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Historical Society presents Showdown at Fork Tongue Canyon on January 16
January 10, 2013 - By Mary T. Sipple
IMAGE COURTESY OF TOPANGA HISTORICAL SOCIETY
Part of the original program for the sensational musical Showdown at Fork Tongue Canyon that played over a two-week period in 1971. The show netted nearly $3,000 to help the Topanga Association for a Scenic Community (TASC) fight and defeat the proposed trailer park.
Theater has always been the lively soul of the arts in Topanga. When you mix this rich history of artistic expression with community-organized opposition to excessive development, you get such things as Showdown at Fork Tongue Canyon, a 1970s slapstick musical about a proposed trailer park development in the Canyon.
Showdown at Fork Tongue Canyon was one of Topangas performances with a purpose, masterminded by impresario Lal Baum of the Topanga Corral. The retelling of this historic performance and the players in this drama (both on and off the stage) will be presented by Richard Dick Sherman, at the Topanga Historical Societys (THS) program at the Topanga Community House on Jan. 16 , from 7-9 p.m.
According to Sherman, the play included performances by everyone that was anyone in the Canyon at the time and was a dramatization of a real-life story involving a developer named Brett Smithers who wanted to straighten Topanga Canyon Boulevard to make way for a trailer park along the northern stretch of the road.
The following description of the performance is excerpted from The Topanga Story [page 208 in original book; page 348 in expanded edition], published by the Historical Society.
The lightly scripted, mostly extemporaneous slapstick musical featured local actor Kedric Wolfe as a Big Shot Landowner (B.S. for short). Representing Los Angeles public officers were Dean Stockwell, Russ Tamblyn and Billy Gray. Others in the cast were Lou Gossett, Toni Basil, Tisha Sterling, Kiel Martin, Susannah Darrow, Spanky McFarlane, Robert Fleetwood Smallwood and the Norton quartet.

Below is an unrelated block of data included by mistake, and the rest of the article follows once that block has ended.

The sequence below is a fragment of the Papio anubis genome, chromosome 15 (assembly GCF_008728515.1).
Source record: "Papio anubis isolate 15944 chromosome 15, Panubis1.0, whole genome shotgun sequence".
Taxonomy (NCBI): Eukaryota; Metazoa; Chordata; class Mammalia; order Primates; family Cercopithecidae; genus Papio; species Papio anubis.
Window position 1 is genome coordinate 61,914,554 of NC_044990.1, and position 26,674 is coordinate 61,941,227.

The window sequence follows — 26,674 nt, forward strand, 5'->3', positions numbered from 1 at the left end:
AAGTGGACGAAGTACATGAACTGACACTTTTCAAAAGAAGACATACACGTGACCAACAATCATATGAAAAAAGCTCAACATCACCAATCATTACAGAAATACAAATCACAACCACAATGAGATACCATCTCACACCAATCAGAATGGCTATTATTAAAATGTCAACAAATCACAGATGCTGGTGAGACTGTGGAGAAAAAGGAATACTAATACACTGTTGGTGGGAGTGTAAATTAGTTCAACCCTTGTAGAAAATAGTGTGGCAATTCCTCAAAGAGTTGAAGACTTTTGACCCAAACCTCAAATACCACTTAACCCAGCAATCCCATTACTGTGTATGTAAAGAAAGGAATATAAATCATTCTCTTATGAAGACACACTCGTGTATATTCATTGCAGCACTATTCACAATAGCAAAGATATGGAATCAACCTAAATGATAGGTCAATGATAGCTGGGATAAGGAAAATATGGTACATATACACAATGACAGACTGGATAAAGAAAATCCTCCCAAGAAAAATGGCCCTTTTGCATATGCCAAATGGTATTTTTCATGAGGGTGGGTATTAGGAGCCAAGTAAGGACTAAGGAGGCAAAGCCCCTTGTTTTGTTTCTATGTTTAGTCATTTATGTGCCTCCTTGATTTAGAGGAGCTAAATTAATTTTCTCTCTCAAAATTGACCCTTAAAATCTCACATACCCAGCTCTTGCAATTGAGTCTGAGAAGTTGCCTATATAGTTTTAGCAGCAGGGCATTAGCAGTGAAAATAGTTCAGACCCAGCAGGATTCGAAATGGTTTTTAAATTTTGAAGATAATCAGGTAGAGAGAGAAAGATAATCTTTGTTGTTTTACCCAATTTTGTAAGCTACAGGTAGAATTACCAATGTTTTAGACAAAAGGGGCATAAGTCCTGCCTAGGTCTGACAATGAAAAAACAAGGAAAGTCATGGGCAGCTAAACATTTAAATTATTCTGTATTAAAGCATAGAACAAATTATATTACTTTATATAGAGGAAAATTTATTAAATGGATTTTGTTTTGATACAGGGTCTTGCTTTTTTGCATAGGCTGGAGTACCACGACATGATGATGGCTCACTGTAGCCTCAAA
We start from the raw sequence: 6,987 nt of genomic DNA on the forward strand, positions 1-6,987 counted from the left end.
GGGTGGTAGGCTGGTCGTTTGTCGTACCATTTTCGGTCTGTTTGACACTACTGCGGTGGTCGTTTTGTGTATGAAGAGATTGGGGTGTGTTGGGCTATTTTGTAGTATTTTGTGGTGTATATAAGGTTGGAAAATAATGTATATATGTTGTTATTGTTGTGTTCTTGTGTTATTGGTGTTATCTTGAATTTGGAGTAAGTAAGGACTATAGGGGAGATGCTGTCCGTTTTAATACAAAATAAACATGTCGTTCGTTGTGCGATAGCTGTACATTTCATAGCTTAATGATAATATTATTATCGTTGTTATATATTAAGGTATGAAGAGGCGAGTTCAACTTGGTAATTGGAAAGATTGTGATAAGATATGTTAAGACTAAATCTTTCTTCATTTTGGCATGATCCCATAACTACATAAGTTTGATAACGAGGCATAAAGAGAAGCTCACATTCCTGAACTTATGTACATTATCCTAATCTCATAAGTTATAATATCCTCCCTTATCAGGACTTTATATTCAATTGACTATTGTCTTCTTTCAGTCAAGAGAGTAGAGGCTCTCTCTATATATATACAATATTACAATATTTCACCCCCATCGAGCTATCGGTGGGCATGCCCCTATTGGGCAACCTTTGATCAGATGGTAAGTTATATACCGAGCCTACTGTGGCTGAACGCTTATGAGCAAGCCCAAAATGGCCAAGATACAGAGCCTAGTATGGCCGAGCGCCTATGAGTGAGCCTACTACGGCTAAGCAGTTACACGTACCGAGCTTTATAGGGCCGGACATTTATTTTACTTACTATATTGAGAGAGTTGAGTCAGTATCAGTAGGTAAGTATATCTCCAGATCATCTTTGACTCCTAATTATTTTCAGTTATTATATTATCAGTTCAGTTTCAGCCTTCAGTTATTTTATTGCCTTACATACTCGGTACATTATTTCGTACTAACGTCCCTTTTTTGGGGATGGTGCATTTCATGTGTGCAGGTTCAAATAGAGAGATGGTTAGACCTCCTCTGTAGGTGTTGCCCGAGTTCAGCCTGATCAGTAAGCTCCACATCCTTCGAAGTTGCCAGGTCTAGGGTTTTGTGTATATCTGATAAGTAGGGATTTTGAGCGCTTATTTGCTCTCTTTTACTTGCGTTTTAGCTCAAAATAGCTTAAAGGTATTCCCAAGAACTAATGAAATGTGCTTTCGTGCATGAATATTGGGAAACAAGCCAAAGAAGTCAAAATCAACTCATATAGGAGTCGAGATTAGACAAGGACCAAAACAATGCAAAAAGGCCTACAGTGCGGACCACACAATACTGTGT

Artists George Herms did the sets and Wallace Berman, the posters.
Kirby Cohee, vocalist for Wild Turkey, provided the grand finale Truckin Through Topanga in which the entire cast went truckin up and down the aisles and brought down the house.
As J.R. Ball wrote of the performance in the Topanga Messenger (Feb. 15, 1979), It is a story that reads like a scenario out of an Andy Hardy movie.
Performed over a two-week period in the fall of 1971, the show netted nearly $3,000 to help the Topanga Association for a Scenic Community (TASC) fight and defeat the proposed trailer park.
Enjoy the retelling of this unique piece of Topanga history by Dick Sherman for an evening filled with remembrances of the time and folks involved.
Sherman was one of the original participants of The Topanga Players, a little theatre group that was organized in the early 1960s by co-founders Robert and Veena Norton, and Chuck and Jody Hoffman.
Come on out! The more the merrier. A 7 p.m. potluck dinner will precede the program that starts promptly at 8 p.m. Those coming for dinner should bring a main dish, side dish, salad or dessert and their own cup and place setting (plate, knife, fork and spoon). Coffee and tea will be provided. Everyone is welcome and the event is free.
Although there is no charge for the program, donations are welcomed and membership is encouraged. Join the Society online, topangahistoricalsociety.com/shop, or at the event ($15 individuals; $25 families).
THE TOPANGA STORY
The Topanga Story provides the Society with its main source of income and is available online or at the event ($65). For more information call (310) 455-1969. The expanded edition is part in-depth history book, part lavish art book. Building on the sold-out first edition, it is meticulously researched and offers much more about Topanga's eccentric history and quirky citizens from its early pioneers to the beats, hippies, rockers, artists and activists who have made the community unique. There are dozens of photos, from colorful Canyon beauty shots to priceless historical prints. It's a feast for the mind and the eyes.
The Topanga Community House is located at 1440 N. Topanga Canyon Boulevard, Topanga, CA 90290. n